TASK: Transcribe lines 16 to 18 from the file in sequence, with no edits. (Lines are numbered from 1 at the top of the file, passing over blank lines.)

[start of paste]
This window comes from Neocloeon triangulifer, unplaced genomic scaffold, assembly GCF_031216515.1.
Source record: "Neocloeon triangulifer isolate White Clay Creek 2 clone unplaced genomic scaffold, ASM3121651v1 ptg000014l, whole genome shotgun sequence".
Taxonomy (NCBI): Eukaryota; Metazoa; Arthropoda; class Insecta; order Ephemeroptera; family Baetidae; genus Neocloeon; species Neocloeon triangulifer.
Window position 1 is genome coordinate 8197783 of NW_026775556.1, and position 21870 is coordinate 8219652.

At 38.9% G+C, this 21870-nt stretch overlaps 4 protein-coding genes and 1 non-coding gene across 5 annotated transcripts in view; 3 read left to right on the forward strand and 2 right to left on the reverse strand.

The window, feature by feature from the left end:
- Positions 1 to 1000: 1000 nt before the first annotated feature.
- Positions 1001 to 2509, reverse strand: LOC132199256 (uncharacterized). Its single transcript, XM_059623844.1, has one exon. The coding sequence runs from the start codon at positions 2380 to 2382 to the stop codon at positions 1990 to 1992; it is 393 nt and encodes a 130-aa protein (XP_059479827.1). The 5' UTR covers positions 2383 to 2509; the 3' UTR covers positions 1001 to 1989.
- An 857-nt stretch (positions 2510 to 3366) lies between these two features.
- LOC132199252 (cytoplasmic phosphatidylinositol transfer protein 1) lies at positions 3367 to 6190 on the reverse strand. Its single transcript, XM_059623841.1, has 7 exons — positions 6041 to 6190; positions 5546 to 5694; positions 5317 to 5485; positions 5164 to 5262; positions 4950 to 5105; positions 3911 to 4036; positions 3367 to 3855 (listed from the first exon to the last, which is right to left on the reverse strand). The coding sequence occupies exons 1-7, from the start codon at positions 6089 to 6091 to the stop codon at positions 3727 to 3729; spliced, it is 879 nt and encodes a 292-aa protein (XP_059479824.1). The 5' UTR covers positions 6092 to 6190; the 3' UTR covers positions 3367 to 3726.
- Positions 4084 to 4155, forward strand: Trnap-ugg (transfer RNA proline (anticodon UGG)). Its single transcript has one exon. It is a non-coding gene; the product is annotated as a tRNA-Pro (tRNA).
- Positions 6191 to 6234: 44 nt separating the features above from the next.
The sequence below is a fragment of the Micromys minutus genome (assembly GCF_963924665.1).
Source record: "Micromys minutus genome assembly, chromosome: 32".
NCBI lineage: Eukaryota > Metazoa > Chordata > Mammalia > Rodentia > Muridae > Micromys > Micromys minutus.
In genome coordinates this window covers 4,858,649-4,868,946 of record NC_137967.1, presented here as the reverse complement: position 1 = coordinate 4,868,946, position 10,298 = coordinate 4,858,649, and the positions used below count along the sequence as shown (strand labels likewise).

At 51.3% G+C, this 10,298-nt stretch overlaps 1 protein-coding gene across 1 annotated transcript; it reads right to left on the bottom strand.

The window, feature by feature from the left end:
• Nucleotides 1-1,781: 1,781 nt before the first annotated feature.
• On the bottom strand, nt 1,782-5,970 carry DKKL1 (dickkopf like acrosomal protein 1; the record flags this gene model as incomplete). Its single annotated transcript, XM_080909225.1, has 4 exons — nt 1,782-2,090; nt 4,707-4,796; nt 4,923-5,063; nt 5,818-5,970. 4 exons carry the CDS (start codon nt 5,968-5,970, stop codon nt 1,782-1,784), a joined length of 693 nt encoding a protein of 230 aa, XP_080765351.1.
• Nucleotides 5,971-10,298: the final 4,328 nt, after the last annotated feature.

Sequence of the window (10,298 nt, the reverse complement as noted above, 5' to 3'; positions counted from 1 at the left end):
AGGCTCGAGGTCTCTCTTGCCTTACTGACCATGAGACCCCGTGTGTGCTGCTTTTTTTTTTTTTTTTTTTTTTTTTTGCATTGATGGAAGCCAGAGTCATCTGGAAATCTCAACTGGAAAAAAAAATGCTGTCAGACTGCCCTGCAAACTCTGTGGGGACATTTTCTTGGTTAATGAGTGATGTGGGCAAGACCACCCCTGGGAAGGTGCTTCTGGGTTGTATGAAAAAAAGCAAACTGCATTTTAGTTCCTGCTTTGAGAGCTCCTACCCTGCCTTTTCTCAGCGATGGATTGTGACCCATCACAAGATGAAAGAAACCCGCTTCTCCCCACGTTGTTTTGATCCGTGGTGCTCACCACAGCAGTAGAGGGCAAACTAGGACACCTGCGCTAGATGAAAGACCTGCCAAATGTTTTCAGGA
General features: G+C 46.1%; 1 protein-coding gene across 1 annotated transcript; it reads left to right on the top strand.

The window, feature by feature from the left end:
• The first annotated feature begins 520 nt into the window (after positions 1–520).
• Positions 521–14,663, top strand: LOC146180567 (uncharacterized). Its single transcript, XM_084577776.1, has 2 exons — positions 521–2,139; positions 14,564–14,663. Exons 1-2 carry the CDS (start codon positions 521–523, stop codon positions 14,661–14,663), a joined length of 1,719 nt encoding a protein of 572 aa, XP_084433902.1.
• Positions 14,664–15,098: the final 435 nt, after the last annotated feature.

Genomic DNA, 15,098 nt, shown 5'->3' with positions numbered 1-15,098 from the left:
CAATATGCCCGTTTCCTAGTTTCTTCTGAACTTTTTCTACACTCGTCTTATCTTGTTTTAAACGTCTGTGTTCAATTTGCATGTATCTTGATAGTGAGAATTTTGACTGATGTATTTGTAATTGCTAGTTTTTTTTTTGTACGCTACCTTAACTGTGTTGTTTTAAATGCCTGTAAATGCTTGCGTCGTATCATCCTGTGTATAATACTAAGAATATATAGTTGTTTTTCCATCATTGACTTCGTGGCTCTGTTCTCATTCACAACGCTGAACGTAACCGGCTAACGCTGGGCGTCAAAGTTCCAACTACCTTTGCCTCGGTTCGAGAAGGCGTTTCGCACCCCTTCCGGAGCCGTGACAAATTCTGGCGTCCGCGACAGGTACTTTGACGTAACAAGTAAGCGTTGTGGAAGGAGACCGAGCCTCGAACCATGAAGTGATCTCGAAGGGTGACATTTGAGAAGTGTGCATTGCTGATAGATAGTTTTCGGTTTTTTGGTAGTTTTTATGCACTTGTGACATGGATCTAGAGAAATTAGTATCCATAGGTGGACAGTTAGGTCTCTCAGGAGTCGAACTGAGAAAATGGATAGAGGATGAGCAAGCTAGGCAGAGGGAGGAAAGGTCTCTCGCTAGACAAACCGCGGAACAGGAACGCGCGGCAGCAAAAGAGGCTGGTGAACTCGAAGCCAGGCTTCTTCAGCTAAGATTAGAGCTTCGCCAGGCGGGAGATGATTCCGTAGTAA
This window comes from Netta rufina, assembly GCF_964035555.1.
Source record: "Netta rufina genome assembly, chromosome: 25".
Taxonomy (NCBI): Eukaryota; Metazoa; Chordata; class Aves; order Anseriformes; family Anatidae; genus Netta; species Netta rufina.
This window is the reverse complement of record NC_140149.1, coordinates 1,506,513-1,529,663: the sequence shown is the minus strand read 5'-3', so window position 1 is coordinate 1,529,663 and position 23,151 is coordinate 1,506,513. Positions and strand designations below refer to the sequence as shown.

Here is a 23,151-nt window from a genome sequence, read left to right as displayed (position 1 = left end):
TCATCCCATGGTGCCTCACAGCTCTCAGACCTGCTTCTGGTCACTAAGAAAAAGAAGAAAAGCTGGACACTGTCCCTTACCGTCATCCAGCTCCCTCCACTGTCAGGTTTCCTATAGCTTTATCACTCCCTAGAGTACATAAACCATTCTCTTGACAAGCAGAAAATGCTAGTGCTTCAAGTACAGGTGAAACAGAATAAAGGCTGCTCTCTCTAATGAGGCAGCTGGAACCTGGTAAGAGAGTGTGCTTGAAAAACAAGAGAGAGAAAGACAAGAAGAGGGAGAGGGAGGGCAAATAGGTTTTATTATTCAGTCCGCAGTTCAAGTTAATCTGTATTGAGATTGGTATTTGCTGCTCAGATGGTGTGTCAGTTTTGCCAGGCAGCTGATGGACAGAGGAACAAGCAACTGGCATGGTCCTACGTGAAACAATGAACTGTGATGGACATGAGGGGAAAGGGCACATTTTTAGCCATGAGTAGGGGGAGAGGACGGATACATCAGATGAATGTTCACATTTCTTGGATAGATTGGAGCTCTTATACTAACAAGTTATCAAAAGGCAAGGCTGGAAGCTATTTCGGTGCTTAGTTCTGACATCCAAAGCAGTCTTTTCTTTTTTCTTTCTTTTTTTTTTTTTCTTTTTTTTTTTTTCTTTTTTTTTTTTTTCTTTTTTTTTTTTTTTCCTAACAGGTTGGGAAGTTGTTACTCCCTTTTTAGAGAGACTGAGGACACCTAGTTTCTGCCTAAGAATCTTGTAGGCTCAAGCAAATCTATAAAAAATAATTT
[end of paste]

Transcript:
In genome coordinates this window covers 4,858,649-4,868,946 of record NC_137967.1, presented here as the reverse complement: position 1 = coordinate 4,868,946, position 10,298 = coordinate 4,858,649, and the positions used below count along the sequence as shown (strand labels likewise).

At 51.3% G+C, this 10,298-nt stretch overlaps 1 protein-coding gene across 1 annotated transcript; it reads right to left on the bottom strand.

The window, feature by feature from the left end: